nodes and in a remote location.
3. Two Mobile Dual Stacked IPv4/IPv6 nodes want to communicate using IPv6,
and both are on remote IPv4 network.
4. Two Mobile Dual Stacked IPv4/IPv6 nodes want to communicate using IPv6,
and both are on remote IPv6 network.
It is important to realize in this scenario the transit providers
could be IPv4-ONLY.
6.2 M2: IPv6 Tunnels to Encapsulate IPv4
This Point of Transition exists for the following conditions:
1. A Dual Stacked IPv4/IPv6 node wants to communicate to a legacy IPv4
service and is on a Native IPv6 link and Routing Domain. Enterpise
policy is that IPv6 should be used to encapsulate IPv4.
2. A Dual Stacked IPv4/IPv6 node wants to communicate to a legcy IPv4
service and is on a Native IPv6 link and Routing Domain. Enterprise
policy is IPv4 should be used for this communications.
3. Same conditions above but for Mobile node.
6.3 M3: IPv6 NAT to Communicate with IPv4
This Point of Transition exists for the following conditions:
1. A Dual Stacked IPv4/IPv6 node wants to communicate with a legacy IPv4
ONLY service or node. Enterprise policy is that IPv6 NAT should be
used for this communications.
2. An IPv6 ONLY node wants to communicate with a legacy IPv4 ONLY node
or service. Same policy as above.
3. Same conditions above but for Mobile IPv6 ONLY node.
Using NAT for this point of transition will preclude end-2-end
security, applications, and remove some benefits from the IPv6
protocol.
1. The Design Team highly recommends that network not adopt the policy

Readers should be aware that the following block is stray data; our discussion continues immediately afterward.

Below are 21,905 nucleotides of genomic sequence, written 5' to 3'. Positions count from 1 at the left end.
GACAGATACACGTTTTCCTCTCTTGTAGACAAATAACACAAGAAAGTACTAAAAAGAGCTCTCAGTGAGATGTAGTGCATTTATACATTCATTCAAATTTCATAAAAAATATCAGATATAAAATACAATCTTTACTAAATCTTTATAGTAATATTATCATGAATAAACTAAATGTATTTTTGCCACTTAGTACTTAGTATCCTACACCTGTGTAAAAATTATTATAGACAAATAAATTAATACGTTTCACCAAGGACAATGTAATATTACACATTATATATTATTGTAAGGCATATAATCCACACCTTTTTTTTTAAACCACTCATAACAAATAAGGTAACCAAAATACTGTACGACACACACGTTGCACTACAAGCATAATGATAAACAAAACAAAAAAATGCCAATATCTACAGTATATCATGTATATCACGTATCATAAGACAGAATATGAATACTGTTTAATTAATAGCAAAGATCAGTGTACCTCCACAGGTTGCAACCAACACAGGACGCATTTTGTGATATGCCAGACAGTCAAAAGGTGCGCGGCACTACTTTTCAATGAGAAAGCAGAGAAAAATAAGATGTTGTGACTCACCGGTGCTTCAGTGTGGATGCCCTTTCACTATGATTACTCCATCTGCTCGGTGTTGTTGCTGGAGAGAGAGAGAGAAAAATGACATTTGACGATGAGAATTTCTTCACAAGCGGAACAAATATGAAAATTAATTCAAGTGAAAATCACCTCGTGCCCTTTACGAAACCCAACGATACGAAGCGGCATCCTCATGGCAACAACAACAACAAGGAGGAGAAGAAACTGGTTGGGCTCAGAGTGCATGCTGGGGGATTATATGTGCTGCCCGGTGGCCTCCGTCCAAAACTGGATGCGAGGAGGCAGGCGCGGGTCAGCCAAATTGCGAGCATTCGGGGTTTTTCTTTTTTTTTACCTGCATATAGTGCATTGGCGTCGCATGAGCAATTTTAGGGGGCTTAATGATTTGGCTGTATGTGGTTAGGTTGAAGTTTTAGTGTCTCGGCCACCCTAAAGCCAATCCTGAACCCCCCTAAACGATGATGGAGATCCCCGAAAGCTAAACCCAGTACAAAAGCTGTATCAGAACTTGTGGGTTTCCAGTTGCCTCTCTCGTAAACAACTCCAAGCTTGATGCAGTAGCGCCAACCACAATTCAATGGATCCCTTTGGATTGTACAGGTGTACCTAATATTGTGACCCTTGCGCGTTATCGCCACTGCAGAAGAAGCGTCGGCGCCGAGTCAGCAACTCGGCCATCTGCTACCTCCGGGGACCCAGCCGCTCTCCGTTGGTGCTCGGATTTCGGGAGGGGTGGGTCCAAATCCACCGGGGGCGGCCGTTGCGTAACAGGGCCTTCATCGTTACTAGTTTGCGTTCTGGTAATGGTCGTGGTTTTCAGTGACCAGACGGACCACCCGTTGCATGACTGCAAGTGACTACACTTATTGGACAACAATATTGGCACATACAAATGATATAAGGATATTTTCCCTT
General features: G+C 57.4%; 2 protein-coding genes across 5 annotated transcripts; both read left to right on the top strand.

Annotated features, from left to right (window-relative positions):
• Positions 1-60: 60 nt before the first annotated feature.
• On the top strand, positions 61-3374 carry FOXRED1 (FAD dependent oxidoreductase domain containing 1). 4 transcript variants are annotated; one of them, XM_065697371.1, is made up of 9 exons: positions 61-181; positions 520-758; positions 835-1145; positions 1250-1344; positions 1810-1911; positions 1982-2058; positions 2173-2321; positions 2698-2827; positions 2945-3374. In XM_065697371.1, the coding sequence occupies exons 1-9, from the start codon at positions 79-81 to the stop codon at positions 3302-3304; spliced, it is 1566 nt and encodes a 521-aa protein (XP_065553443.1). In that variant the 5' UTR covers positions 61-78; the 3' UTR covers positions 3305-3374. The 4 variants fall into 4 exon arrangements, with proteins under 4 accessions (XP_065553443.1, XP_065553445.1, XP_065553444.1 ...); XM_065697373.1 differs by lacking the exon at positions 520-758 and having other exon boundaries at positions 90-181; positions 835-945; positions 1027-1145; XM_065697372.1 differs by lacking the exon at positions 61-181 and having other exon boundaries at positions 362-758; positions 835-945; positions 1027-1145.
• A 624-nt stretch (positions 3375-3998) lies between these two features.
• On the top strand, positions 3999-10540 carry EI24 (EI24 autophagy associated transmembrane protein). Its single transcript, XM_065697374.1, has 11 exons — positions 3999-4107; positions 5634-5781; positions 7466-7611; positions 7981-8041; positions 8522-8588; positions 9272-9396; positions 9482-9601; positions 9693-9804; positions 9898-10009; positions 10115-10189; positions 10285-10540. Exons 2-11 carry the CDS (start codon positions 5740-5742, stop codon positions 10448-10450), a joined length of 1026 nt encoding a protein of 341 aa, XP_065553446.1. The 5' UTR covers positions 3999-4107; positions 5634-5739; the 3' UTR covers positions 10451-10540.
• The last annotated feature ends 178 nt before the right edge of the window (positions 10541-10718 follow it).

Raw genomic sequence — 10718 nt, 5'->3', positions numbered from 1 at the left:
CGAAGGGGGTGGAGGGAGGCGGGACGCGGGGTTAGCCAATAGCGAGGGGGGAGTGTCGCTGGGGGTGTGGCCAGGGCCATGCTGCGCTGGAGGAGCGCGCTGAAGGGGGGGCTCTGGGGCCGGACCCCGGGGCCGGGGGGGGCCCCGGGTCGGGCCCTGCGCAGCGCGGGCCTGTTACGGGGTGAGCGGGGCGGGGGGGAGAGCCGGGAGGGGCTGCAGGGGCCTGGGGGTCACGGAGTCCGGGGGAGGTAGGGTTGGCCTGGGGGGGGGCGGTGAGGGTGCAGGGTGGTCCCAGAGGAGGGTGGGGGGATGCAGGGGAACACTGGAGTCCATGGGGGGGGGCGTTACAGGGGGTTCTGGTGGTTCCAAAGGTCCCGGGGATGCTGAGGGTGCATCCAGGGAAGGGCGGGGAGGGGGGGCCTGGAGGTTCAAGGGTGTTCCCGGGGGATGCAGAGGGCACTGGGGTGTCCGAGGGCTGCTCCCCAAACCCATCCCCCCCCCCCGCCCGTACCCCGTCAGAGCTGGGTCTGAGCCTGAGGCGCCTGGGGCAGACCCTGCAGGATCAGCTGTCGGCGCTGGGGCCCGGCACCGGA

in reference "1" above.
2. IPv6 ONLY nodes should not be deployed in a network until they will
not require access to any legacy IPv4. This means that applications
and infrastructure has been ported or moved to IPv6. Until that
time nodes for transition should be Dual Stacked IPv4/IPv6 nodes.
This means networks that want to use IPv6 ONLY nodes will be required
to move applications and infrastructure to IPv6 first.
6.4 M4: IPv6 Native LANs
This Point of Transtion exists when the policy wants to support the
deployment of Native IPv6 LANs. This condition will be driven by the
transition variables V1-V14 stated in Section 4.
6.5 M5: IPv6 Native Routing Domains
This Point of Transition exists when the policy is to deploy IPv6
Native Routing Domains. This condition will be driven by the
variables V1-14 stated in Section 4.
6.6 M6: Dual Stack Nodes supporting IPv6 and IPv4
This Point of Transition is a method to deploy IPv6 and a method for